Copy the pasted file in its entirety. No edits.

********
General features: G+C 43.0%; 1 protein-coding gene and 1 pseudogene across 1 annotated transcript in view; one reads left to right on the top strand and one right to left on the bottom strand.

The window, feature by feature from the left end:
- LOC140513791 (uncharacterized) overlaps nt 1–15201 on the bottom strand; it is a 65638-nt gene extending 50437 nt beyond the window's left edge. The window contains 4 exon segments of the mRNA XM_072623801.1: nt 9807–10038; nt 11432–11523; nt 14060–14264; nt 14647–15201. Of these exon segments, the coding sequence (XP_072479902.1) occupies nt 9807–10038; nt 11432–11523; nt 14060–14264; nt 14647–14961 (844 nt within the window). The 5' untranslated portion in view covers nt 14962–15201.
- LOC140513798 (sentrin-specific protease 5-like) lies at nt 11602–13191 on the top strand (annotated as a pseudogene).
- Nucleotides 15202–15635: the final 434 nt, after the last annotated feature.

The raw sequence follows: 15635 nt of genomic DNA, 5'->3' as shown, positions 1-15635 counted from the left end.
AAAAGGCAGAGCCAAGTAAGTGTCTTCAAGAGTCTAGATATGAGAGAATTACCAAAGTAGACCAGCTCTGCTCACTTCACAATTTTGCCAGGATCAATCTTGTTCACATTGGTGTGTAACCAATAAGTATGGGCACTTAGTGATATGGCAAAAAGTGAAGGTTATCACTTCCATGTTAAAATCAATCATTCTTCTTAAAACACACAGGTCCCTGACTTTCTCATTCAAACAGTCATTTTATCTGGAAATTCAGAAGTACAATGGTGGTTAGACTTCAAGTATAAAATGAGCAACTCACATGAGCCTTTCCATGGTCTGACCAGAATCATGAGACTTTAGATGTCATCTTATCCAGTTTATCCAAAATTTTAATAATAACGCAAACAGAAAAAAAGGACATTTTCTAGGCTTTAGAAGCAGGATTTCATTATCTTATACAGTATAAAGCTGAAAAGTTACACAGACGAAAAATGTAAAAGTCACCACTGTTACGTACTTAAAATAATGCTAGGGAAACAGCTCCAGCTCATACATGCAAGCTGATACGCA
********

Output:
General features: G+C 43.0%; 1 protein-coding gene and 1 pseudogene across 1 annotated transcript in view; one reads left to right on the top strand and one right to left on the bottom strand.

The window, feature by feature from the left end:
- LOC140513791 (uncharacterized) overlaps nt 1–15201 on the bottom strand; it is a 65638-nt gene extending 50437 nt beyond the window's left edge. The window contains 4 exon segments of the mRNA XM_072623801.1: nt 9807–10038; nt 11432–11523; nt 14060–14264; nt 14647–15201. Of these exon segments, the coding sequence (XP_072479902.1) occupies nt 9807–10038; nt 11432–11523; nt 14060–14264; nt 14647–14961 (844 nt within the window). The 5' untranslated portion in view covers nt 14962–15201.
- LOC140513798 (sentrin-specific protease 5-like) lies at nt 11602–13191 on the top strand (annotated as a pseudogene).
- Nucleotides 15202–15635: the final 434 nt, after the last annotated feature.

The raw sequence follows: 15635 nt of genomic DNA, 5'->3' as shown, positions 1-15635 counted from the left end.
AAAAGGCAGAGCCAAGTAAGTGTCTTCAAGAGTCTAGATATGAGAGAATTACCAAAGTAGACCAGCTCTGCTCACTTCACAATTTTGCCAGGATCAATCTTGTTCACATTGGTGTGTAACCAATAAGTATGGGCACTTAGTGATATGGCAAAAAGTGAAGGTTATCACTTCCATGTTAAAATCAATCATTCTTCTTAAAACACACAGGTCCCTGACTTTCTCATTCAAACAGTCATTTTATCTGGAAATTCAGAAGTACAATGGTGGTTAGACTTCAAGTATAAAATGAGCAACTCACATGAGCCTTTCCATGGTCTGACCAGAATCATGAGACTTTAGATGTCATCTTATCCAGTTTATCCAAAATTTTAATAATAACGCAAACAGAAAAAAAGGACATTTTCTAGGCTTTAGAAGCAGGATTTCATTATCTTATACAGTATAAAGCTGAAAAGTTACACAGACGAAAAATGTAAAAGTCACCACTGTTACGTACTTAAAATAATGCTAGGGAAACAGCTCCAGCTCATACATGCAAGCTGATACGCA